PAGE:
Earlier studies have shown that this disturbed balance between oxidant production and natural antioxidant defenses plays a role in the airway inflammation that causes the wheezing attacks, coughing and breathlessness experienced by asthmatics.

The researchers concluded that raising antioxidant levels in asthma patients – such as through supplementing with antioxidants – could alleviate some of the debilitating symptoms seen in asthma.

Source: Nadeem A, Chhabra SK, Masood A, Raj HG. Increased oxidative stress and altered levels of antioxidants in asthma. J Allergy Clin Immunol. 2003 Jan;111(1):72-8.

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Pycnogenol Beneficial for Asthma Sufferers

A randomized, double-blind, placebo-controlled crossover study was conducted with 12 women and 10 men between the ages of 18 to 50 who had suffered from asthma for 1 to 16 years.  Asthma patients were randomly assigned to either the Pycnogenol group, receiving 1 mg/lb/day (without exceeding 200 mg/day), or the placebo group, for four weeks.  Subjects then crossed over to the alternate group.  The airway function of the patients was assessed using a method called "forced expiration volume in 1 second" (FEV1) by means of an instrument called a spirometer.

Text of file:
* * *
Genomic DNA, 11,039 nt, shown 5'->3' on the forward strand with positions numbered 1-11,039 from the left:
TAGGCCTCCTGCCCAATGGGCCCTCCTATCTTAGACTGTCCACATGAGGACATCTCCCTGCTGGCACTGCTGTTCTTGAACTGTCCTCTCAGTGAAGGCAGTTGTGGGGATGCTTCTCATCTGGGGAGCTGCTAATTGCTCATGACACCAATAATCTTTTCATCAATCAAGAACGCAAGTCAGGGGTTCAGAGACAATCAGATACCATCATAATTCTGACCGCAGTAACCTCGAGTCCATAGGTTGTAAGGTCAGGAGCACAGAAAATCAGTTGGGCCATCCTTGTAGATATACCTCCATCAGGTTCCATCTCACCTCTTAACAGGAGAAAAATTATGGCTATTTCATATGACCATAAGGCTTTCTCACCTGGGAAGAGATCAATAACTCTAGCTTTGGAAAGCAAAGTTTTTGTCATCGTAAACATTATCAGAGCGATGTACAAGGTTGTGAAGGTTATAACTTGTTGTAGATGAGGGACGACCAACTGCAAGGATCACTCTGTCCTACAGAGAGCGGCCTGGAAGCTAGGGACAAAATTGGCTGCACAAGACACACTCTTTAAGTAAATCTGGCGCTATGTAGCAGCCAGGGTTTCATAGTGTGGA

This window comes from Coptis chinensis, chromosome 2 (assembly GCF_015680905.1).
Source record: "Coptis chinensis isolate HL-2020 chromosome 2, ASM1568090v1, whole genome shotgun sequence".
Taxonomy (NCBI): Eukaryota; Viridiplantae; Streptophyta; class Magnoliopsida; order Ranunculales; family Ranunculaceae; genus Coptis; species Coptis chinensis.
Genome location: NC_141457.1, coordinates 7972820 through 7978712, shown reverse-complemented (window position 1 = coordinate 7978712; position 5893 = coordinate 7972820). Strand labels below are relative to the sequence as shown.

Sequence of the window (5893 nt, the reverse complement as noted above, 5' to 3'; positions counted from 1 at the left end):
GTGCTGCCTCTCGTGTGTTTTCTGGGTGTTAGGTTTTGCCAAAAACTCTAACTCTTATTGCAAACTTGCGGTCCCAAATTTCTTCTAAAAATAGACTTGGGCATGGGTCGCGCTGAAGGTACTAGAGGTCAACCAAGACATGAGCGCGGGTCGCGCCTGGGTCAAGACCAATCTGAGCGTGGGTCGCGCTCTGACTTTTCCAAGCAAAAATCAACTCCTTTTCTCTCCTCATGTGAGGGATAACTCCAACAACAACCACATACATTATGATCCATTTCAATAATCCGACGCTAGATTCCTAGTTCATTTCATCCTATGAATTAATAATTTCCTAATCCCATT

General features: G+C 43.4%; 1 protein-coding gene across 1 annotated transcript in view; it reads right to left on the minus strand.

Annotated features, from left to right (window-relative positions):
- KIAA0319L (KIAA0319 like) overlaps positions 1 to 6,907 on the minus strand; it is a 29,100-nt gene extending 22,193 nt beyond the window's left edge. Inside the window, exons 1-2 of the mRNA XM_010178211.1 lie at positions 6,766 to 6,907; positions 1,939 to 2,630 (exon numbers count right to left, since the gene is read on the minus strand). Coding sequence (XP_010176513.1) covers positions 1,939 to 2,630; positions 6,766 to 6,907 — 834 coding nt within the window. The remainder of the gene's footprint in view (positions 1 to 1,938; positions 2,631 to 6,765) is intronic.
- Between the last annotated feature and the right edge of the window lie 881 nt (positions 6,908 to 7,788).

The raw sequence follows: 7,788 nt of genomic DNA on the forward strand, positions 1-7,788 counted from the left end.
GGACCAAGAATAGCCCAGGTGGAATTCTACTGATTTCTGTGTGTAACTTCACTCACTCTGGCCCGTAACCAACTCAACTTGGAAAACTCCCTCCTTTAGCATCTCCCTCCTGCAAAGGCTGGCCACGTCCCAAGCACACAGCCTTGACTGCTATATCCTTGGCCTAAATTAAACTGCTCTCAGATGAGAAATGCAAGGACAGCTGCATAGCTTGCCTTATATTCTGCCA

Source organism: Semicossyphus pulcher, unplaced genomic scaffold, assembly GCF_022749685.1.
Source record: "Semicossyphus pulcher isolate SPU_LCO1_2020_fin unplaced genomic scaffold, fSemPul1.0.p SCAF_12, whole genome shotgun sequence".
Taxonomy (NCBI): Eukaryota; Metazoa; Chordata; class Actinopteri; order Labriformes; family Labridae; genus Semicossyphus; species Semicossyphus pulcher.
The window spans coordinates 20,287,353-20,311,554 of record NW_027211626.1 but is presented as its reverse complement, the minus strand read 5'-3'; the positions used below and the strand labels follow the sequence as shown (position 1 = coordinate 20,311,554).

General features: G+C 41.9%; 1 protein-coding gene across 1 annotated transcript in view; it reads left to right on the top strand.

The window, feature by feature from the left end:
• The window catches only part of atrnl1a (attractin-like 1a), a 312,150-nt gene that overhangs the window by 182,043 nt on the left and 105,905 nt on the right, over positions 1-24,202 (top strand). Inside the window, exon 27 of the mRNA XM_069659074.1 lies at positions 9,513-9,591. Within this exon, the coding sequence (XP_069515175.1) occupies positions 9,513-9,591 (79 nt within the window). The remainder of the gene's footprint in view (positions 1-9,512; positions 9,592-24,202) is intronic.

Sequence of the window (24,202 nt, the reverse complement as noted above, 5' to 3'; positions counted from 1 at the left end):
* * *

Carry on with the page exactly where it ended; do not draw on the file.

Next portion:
The asthma study was conducted by Ronald Watson, Ph.D., College of Public Health and School of Medicine, University of Arizona in Tucson.  It was published in 2001 in the Journal of Medicinal Food. 

The improvement of airway function was paralleled by a reduction of mediators called leukotrienes in the blood. The leukotrienes cause the inflammatory condition and constriction of bronchi, processes which are largely responsible for the airway obstruction in asthma. Pycnogenol® significantly reduced the leukotriene values, as compared to both baseline as well as placebo medication. Taking placebo tablets had no significant influence on leukotriene levels in the blood.

The severity of asthma symptoms was rated on a 4-point scale, ranging from mild intermittent form up to severe persistent form.  Before treatment and while receiving placebos, the mean symptom score of all patients was considered as being a "severe persistent" form.  After treatment with Pycnogenol the symptom severity score was significantly reduced to "moderate persistent."

Dr. Watson concludes that Pycnogenol® may be valuable in the management of asthma. Pycnogenol® was well-tolerated, and only one patient experienced gastrointestinal discomfort. This occurred during the first 3-4 days of the trial only.  Overall, the patients generally noted an improvement of their breathing ability when they received Pycnogenol®.

Journal of Medical Food, 2001;4(4):201-209. 

More info on Pycnogenol